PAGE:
We always point out that anything patent-related isn’t guaranteed to become reality but Campagnolo has done so much work on a wireless shift system that we’d be stunned if we didn’t see this being used by pro riders over the next few months. We imagine that we’re looking at a revamp of the top-level Super Record groupset soon, and possibly an electronic version of the Ekar gravel groupset before too long too.

Mat has been in cycling media since 1996, on titles including BikeRadar, Total Bike, Total Mountain Bike, What Mountain Bike and Mountain Biking UK, and he has been editor of 220 Triathlon and Cycling Plus. Mat has been technical editor for over a decade, testing bikes, fettling the latest kit, and trying out the most up-to-the-minute clothing. He has won his category in Ironman UK 70.3 and finished on the podium in both marathons he has run. Mat is a Cambridge graduate who did a post-grad in magazine journalism, and he is a winner of the Cycling Media Award for Specialist Online Writer. Now over 50, he's riding road and gravel bikes most days for fun and fitness rather than training for competitions.

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matthewn5 | 1 year ago

I like Campag thumb levers. Indeed, I ended up with a bike with Shimano Di2 a couple of years ago, and really couldn't get to grips with the 'two buttons together' thing. So I've put Shimano's 'sprinter' shifters on where the thumb levers go, and programmed them to work like Campag thumb shifters, and programmed both buttons on the levers to work like Campag shifters. Works fine now cheeky

griggers | 1 year ago

I'd happily cut both my thumbs off to contyuding Campagnolo 

chrisonabike replied to griggers | 1 year ago

That reads like you did - I hope it worked, whatever you wanted?

cyclisto | 1 year ago
1 like

I ride on 9 speed Sora brifters that I had bought used 10 years ago. Very rarely I will fall on drops where the thumb trigger is indeed not very comfortable, so for lazy riders like me they are perfect.

wtjs | 1 year ago

I remember using a thumb shift on somebody's bike many years ago, and that was fine, and have been using Shimano levers for decades and they're also excellent. None of these are awful, or crap etc. I have no reason to change to Campag. but I am sure they will be good.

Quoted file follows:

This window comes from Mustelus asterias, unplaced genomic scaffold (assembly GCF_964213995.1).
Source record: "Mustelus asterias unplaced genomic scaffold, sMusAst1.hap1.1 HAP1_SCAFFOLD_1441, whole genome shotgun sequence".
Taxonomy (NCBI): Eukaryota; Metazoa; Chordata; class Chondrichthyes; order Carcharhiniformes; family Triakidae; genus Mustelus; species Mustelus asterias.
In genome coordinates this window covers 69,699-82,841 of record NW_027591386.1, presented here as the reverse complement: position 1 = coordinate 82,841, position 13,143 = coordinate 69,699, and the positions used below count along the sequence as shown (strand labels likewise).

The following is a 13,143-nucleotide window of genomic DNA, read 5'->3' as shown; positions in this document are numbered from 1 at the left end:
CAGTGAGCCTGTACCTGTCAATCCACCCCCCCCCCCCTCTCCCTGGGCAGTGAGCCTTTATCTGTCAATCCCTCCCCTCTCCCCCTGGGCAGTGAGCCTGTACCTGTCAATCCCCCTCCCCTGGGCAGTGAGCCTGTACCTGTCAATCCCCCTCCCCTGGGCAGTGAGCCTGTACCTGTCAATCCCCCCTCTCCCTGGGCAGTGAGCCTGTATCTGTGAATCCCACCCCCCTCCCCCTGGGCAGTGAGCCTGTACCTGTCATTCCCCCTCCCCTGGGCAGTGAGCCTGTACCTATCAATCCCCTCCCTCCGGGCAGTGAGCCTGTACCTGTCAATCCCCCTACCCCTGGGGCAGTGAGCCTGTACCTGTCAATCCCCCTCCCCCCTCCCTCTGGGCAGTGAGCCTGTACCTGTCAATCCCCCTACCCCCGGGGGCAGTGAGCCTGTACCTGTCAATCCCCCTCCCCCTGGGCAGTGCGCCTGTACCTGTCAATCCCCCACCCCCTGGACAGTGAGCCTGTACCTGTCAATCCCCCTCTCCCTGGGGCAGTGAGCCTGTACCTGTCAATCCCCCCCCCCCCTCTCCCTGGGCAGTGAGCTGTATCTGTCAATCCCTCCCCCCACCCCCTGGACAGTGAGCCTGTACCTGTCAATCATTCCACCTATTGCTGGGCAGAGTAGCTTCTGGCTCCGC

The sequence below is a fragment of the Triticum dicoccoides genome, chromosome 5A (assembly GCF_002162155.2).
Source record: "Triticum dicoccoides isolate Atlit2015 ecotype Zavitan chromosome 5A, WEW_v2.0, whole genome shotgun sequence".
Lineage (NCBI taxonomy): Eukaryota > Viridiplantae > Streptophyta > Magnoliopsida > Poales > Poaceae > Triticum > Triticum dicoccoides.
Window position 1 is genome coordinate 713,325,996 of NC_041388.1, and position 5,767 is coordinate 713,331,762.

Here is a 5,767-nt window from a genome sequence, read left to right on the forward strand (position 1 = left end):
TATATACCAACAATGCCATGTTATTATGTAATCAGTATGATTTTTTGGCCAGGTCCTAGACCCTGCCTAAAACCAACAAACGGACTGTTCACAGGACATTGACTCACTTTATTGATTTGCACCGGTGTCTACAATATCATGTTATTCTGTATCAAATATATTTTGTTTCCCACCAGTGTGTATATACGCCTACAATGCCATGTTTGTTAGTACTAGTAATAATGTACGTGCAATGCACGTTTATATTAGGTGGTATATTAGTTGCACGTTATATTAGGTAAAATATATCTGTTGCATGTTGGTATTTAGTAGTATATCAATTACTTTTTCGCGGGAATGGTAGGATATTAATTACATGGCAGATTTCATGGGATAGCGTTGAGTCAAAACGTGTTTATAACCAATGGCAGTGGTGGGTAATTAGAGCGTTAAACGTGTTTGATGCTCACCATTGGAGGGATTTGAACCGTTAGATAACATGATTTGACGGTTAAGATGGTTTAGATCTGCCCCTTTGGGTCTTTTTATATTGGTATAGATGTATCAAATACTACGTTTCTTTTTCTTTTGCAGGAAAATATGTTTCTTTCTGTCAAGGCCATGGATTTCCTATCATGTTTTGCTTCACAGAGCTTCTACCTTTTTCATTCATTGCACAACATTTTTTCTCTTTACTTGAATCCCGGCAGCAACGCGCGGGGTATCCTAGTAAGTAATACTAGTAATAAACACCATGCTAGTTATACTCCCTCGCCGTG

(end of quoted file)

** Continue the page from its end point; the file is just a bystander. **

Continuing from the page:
ChuckSneed | 1 year ago

Good riddance. The thumb lever is awful and I'm sure the only reason they haven't moved on sooner is because Shimano and Sr*m have the only other ways of doing it.

jpj84 replied to ChuckSneed | 1 year ago

I've twice tried di2 in the past, and ditched it, because I could never remember which button did what. This looks like I'll have the exact same problem.

So I'll stick with ultra shift, which has always been great for me.


Robbiedondo replied to ChuckSneed | 1 year ago

I personally am a fan of the thumb lever, works for me

Dnnnnnn replied to ChuckSneed | 1 year ago

Not sure what's awful about it - I find it perfectly fine and probably preferable to Shimano's two-levers-together approach, especially when wearing winter gloves.

HLaB replied to ChuckSneed | 1 year ago

Shimano got it way wrong with the Sora thumb shifter and I'm glad they ditched it but Campagnolo got it right for me and I'll miss it.  I loved being able to shift up from all positions (with sora you needed to be on the hoods).  On long climbs I found it particularly useful at or near the crest being able to shift up quickly with the flick of a pinke finger whilst still being upright on the tops.

Dnnnnnn replied to HLaB | 1 year ago

HLaB wrote:

Shimano got it way wrong with the Sora thumb shifter and I'm glad they ditched it but Campagnolo got it right for me and I'll miss it

Exactly my view. The old cheaper Shimano button wasn't great (and even then it wasn't awful) but the Campag one is much better.

ubercurmudgeon | 1 year ago

Even if they do, it'll be so exclusive and expensive that any thumb-lever fans reading this won't need to worry about having to retrain their muscle memory this decade.